Also in downtown Oklahoma City, Ford Centre plays host to major concerts and is home to the city's professional sports teams as is the SBC Bricktown Ballpark. The newly renovated Civic Centre Music Hall showcases performances from ballet and opera performance to traveling Broadway shows and concerts. Stage Centre for the Performing Arts is home to many of the city's top theatre companies.

Other theatres include the Lyric Theatre and the Jewel Box Theatre, both in midtown and the new 1,200 seat Kirkpatrick Auditorium and 488-seat Petree Recital Hall at Oklahoma City University.

Upscale shopping is available at Penn Square Mall, 50 Penn Place, Belle Aisle Shopping Centre, Quail Springs Mall, as well as the posh suburbs of Nichols Hills and Edmond. Crossroads Mall, the largest mall in the state, is located in South Oklahoma City, at the I-240 and I-35 junction.

For the kids and the young at heart, Six Flags Frontier City offers a Western Theme to a funpark with numerous coasters, legendary rides, and games for all ages. The park has a reinactment of a Western Shootout at the OK Corrale and also hosts a national concert circuit at its ampitheatre. White Water Bay is a Six Flags Water Park located just north of Will Rogers World Airport.

Walking trails line beautiful Lake Hefner in the northwest part of the city and downtown at the canal and the Oklahoma River. Lake Stanley Draper, the city's largest and most remote, offers more of an excape from the big city and has a more natural feel. The city is implementing a new trail system that will be akin to a bicycle freeway system, allowing residents to access all of the natural beauty of the region and still be within stomping distance to city attractions.

= Education =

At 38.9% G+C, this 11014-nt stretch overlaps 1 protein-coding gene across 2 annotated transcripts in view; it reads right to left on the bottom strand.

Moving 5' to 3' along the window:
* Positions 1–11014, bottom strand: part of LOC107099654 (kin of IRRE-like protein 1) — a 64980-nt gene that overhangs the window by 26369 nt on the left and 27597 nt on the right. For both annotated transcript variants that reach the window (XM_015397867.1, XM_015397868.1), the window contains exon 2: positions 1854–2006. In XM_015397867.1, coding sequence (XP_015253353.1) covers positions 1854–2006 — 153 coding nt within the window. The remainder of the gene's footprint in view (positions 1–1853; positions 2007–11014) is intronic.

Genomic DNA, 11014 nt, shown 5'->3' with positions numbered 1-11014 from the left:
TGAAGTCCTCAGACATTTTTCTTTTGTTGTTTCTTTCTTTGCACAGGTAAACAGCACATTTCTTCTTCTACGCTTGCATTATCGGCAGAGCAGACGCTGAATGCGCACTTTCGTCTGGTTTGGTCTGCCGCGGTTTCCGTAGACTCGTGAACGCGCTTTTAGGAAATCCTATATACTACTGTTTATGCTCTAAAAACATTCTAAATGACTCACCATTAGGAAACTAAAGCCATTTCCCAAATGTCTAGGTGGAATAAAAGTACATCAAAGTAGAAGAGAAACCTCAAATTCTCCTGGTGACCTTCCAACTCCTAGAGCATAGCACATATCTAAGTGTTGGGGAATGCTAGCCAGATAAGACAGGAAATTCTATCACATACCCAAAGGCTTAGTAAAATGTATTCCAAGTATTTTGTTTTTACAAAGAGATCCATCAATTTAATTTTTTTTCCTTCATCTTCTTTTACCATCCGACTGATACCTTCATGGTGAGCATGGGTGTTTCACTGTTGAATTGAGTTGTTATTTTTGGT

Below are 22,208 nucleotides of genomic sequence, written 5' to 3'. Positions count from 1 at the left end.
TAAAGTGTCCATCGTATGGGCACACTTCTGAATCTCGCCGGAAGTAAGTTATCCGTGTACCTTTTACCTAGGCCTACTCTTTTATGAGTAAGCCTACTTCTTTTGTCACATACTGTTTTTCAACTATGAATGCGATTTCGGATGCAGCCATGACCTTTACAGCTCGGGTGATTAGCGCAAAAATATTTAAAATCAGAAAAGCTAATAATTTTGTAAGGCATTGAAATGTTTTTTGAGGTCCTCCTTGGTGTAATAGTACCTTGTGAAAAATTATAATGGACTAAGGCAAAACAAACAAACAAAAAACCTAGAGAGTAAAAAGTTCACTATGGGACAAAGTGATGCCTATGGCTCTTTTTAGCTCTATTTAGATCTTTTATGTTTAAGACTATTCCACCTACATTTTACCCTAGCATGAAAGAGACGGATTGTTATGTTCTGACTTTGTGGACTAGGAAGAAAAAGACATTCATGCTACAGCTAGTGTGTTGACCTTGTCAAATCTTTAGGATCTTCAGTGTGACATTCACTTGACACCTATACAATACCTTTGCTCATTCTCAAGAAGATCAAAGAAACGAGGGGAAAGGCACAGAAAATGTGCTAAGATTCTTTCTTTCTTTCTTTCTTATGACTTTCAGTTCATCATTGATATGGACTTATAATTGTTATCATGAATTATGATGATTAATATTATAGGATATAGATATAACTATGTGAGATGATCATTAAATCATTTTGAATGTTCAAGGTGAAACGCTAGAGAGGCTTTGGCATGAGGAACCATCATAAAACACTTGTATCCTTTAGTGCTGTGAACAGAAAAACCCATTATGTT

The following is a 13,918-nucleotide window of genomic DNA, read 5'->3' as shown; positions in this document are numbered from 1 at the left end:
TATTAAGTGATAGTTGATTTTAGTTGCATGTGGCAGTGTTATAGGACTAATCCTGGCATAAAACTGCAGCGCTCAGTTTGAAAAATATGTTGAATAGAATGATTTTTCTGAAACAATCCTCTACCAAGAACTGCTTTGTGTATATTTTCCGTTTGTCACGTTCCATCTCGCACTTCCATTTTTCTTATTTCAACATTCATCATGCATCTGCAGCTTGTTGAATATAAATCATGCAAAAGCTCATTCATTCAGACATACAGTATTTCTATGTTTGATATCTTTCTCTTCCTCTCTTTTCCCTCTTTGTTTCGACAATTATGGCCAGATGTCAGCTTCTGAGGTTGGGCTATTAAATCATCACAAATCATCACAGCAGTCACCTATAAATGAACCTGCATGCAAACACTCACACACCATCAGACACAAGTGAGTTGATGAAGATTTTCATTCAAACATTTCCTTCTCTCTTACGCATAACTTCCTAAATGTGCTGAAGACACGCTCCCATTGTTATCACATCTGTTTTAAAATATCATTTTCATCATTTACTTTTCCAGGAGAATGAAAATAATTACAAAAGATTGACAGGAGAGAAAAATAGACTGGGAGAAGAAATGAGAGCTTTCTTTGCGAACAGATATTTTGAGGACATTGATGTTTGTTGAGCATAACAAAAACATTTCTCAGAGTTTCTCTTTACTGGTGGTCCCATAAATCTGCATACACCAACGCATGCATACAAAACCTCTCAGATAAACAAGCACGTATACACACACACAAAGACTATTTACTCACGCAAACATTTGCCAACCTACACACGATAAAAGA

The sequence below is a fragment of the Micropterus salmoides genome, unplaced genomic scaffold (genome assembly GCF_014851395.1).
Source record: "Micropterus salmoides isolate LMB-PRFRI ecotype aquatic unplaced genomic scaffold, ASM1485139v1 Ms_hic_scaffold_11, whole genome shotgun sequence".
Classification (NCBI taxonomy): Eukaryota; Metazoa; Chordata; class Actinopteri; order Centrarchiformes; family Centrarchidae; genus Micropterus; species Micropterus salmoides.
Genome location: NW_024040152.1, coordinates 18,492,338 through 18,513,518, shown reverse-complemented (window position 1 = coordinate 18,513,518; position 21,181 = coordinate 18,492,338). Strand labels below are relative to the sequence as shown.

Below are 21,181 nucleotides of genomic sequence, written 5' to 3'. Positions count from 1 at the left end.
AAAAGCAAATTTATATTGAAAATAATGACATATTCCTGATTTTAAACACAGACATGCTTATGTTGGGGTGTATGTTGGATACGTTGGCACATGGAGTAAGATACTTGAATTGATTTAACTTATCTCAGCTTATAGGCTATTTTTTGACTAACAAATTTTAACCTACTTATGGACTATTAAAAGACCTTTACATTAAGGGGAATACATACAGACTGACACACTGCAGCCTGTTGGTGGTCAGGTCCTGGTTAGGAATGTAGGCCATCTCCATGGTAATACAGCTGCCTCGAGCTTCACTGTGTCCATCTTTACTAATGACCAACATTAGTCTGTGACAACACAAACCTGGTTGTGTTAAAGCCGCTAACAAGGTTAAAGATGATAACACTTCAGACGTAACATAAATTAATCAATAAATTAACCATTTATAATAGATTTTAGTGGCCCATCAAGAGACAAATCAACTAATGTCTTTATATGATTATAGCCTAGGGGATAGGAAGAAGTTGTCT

Oklahoma City is home to many colleges and universities, including Oklahoma City University in midtown, Oklahoma State University - OKC, the University of Oklahoma, just south of the city in Norman, and the OU Health Science Center, in Oklahoma City. The third-largest university in Oklahoma, the University of Central Oklahoma is located just north of the city in Edmond. Oklahoma City Community College is the largest community college in the state. There are also a number of private colleges and universities in the city, including Oklahoma Christian University and Southern Nazarene University.

The Oklahoma City Public School district is the largest in the state and is one of the few urban districts in the nation with a growing enrollment, due largely because of the so-called MAPS for KIDs city-wide improvement plan. Putnam City Public Schools, which covers suburban NW OKC, is the largest suburban school district in the state. Numerous suburban districts circle the urban districts and the city has a very well developed private school network.

= Noteables =

Oklahoma City has an exciting history that began in one day with the 1889 Land Run, and after hard times over the years, the city has turned itself around and made itself a lively, attractive place to live and to visit.

Sadly, on April 19, 1995, Timothy McVeigh and his accomplices bombed the Murrah Federal Building, killing 168 in the worst Terrorist Attack on American soil until the Sept 11, 2001 attacks on New York and Washington (see Oklahoma City bombing)

Defunct Sports Teams

Famous Persons from OKC

Jim Thorpe

Famous Inventions from OKC

Parking Metres (yes, we can blame OKC for this} Traffic Signal

Best Restaurants/Recipes in OKC

Chicken Fried Steak

Famous Songs from or about OKC

Route 66, Nat King Cole

= External Links =

Regions of Oklahoma
Cherokee Outlet - Panhandle
Largest Cities
Broken Arrow - Edmond - Enid - Lawton - Midwest City - Moore - Norman - Oklahoma City - Stillwater - Tulsa